Secondaries Investor caught up with André Bourbonnais, the president and chief executive of Public Sector Pension Investment Board, one of Canada’s largest public pensions, last week. Bourbonnais discussed his expansion plans, which include launching an in-house secondaries team and opening offices in Asia and Australia.
Bourbonnais’ plan is to leverage the C$126 billion ($92 billion; €85 billion) pension’s GP relationships to gain access to co-investment opportunities and gather more knowledge about funds before building its own unit.
Buyers worried about competing for deals with another large Canadian pension need not lose sleep just yet – it will be at least two years, possibly as many as five, before PSP introduces the capability, Bourbonnais said.
Several sources Secondaries Investor spoke to this week were sceptical about whether PSP would be able to make it as a buyer. “You can’t just say, hey, we’re big, and we’re going to write big cheques,” the managing director of one global investment firm said.
Another source said PSP would have to compete for transactions north of the $200 million range to justify taking the strategy in-house. The argument is that unless the pension hires dozens of specialist professionals, it won’t have the bandwidth to execute scores of small deals. Competing in this part of the market won’t be easy, the source added, as PSP would be running up against the likes of Ardian and Lexington Partners who “do this day-in day-out”.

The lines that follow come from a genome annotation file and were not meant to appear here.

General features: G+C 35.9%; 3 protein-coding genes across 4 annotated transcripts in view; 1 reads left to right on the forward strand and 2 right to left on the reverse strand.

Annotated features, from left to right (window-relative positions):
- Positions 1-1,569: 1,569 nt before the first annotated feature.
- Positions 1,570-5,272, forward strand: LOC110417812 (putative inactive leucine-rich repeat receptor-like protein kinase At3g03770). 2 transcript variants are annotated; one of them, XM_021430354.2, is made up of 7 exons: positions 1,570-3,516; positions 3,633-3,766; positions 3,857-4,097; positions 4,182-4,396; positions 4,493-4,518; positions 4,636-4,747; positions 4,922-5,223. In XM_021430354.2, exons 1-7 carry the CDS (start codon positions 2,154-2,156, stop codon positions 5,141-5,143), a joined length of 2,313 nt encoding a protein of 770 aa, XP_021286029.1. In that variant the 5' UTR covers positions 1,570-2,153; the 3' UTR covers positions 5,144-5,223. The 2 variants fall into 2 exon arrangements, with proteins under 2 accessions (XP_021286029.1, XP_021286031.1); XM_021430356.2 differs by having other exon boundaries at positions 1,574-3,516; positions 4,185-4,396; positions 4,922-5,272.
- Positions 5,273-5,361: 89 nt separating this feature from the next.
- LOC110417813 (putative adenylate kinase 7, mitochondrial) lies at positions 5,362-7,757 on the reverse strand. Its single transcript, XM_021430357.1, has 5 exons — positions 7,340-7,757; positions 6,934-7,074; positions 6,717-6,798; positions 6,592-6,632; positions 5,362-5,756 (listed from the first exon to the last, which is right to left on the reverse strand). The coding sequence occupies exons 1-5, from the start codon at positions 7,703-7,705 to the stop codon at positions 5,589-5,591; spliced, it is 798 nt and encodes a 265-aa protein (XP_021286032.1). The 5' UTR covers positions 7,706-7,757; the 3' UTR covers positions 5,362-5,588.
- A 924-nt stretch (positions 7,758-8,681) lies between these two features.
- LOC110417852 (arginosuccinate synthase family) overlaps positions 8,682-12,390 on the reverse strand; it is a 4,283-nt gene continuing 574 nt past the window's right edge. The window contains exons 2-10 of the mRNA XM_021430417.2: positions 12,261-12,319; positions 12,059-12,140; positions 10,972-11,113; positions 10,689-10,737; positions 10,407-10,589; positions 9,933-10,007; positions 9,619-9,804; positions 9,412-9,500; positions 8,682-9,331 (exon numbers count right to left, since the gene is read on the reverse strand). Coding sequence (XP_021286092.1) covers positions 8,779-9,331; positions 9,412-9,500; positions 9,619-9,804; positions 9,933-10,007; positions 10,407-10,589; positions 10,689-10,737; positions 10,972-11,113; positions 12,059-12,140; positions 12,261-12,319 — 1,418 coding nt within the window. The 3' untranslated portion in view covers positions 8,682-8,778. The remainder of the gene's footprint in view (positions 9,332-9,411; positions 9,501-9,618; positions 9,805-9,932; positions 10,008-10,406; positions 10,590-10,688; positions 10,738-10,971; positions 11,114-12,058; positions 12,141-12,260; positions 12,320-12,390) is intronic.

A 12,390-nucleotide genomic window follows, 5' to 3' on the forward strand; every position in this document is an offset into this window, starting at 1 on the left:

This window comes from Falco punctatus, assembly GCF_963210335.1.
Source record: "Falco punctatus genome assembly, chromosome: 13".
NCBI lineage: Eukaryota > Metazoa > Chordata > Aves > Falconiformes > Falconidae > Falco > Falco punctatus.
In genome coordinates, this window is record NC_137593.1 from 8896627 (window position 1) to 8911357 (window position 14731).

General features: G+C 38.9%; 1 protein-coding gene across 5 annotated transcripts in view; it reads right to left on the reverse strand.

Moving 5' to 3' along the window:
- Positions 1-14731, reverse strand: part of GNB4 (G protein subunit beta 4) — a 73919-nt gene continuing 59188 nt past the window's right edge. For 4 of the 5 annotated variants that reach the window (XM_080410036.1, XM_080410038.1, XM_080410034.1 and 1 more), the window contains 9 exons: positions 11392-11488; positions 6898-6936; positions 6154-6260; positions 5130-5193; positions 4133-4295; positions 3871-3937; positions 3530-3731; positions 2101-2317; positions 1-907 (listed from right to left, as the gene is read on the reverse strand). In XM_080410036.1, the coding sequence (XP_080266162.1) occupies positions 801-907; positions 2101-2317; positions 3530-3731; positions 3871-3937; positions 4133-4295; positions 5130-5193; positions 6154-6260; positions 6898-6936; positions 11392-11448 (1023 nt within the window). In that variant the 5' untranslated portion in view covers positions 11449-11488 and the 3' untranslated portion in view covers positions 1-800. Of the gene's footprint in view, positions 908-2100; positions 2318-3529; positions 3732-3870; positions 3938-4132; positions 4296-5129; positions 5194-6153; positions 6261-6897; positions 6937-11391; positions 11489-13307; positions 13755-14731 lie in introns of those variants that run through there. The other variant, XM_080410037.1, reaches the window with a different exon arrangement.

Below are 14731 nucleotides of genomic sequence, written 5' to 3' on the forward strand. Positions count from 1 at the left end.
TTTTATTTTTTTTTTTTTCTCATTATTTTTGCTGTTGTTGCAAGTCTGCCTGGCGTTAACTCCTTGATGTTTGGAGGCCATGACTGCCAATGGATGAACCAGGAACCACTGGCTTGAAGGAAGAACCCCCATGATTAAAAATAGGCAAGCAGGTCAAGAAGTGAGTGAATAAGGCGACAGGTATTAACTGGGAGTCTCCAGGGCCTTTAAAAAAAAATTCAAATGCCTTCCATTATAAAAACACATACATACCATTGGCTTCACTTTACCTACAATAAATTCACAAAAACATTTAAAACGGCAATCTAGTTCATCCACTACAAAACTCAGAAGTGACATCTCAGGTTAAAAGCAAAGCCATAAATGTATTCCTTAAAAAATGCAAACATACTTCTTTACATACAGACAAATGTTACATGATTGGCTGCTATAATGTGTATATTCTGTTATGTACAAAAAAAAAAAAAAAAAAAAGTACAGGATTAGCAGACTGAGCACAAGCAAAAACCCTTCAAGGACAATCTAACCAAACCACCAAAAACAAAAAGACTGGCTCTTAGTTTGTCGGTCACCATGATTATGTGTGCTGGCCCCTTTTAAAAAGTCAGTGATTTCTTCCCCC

Market participants clearly believe Canada’s seventh largest public pension will face significant hurdles in cracking a crowded sector, but this doesn’t mean PSP should abandon the idea.
Canada Pension Plan Investment Board, PSP’s larger brother, took about six years to transition from being a passive investor to launching its own in-house secondaries business in 2007.
Today, CPPIB is a force to be reckoned with, clinching deals such as Ardian’s sale of $1 billion worth of private equity stakes in March, Australian superannuation fund Future Fund’s sale of around $1 billion of fund interests in January last year, and launching into preferred equity and other niche areas.
Of course, CPPIB benefited from being an early entrant to the market, while PSP won’t be mobilising until at least 2019 – when the market could have changed radically. But like CPPIB, PSP – which has been investing in private equity for more than a decade – will be able to leverage its GP relationships as a source of dealflow. It also should be able to take advantage of a lower cost of capital than secondaries firms.
For now, PSP is happy to learn the art of secondaries investing from Ardian and AlpInvest Partners, the two firms to whose funds it has committed capital.
CPPIB has led the way, and there’s no reason PSP can’t follow. But the pension shouldn’t count on it being easy.
What challenges do entrants to the market face? Let us know your view: firstname.lastname@example.org
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